Planes may use runways in the literal sense but I have come to embrace the concept for many other aspects in life. A runway is a way of initially moving toward your destination – being in motion when you’re not quite ready or able to fly. By intentionally incorporating a runway phase to a project or idea, you can accelerate progress in the early stages.
The dreaded icebreakers at a workshop can be reframed as “runways” – allowing participants to get focused and mentally prepared to dive into the main content
An internship can provide a runway for a new hire or career
Short-term financial and housing assistance provided to a new graduate can serve as a runway to launch them until they are established
A side hustle can serve as a runway to test out a full-fledged entrepreneurial venture
A pilot or beta-testing acts as a runway to a product launch
Dog-sitting can be a runway to personal ownership of an animal
Writing a blog could serve as a runway to authoring a book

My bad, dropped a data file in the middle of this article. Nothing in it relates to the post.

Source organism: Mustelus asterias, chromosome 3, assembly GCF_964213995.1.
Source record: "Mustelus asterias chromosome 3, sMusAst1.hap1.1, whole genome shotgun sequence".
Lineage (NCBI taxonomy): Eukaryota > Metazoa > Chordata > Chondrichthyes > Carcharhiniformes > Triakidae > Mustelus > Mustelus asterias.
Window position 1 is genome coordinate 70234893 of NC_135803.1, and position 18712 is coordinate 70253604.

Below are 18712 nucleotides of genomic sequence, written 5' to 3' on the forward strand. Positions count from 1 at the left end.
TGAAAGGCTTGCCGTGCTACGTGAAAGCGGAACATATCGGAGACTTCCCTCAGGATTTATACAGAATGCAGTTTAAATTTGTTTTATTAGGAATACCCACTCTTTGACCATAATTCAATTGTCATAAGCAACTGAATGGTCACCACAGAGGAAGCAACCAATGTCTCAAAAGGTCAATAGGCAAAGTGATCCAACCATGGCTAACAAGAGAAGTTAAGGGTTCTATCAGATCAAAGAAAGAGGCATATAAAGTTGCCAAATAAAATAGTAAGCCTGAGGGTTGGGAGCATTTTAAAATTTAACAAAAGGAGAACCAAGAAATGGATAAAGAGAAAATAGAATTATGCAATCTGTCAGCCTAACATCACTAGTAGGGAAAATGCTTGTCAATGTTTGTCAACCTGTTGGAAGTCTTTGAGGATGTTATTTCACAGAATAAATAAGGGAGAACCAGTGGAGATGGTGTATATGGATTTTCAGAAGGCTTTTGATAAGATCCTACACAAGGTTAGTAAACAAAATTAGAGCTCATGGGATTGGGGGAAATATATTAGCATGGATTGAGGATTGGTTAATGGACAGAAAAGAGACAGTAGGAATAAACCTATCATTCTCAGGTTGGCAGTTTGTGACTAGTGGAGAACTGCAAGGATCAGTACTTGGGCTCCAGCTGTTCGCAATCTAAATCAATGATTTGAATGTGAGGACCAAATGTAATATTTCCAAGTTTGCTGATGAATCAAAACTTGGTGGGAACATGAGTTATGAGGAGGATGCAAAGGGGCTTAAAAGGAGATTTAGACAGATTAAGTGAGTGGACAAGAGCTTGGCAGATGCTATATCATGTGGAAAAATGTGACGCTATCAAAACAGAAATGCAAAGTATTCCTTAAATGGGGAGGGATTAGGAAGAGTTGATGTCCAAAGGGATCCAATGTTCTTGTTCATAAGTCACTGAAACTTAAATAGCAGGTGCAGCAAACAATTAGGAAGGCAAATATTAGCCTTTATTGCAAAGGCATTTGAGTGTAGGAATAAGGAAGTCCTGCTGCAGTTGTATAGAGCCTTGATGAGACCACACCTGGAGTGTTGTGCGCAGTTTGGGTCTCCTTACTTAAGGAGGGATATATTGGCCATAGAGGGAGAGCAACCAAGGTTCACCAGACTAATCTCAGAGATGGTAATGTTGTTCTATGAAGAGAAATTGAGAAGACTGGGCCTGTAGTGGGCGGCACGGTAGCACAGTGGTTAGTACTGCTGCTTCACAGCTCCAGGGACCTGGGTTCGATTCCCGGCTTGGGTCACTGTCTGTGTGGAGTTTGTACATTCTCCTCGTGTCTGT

Planes do not go from the gate directly into the air – they travel from stopped to airborne via the runway. The bigger the plane (aka: idea), the longer the runway that is required, but no plane takes flight without the initial path of acceleration. Your ideas can benefit from a similarly planned ramp-up of energy.
As I was listening yet another book on creativity, it occurred to me that I really did not “need” to learn more on this topic. Most people who know me would consider me to be creative already and I have been teaching workshops in this area for decades. And then a thought from James Clear’s Atomic Habits popped into my head: “I don’t need to because I do things I don’t need to do.”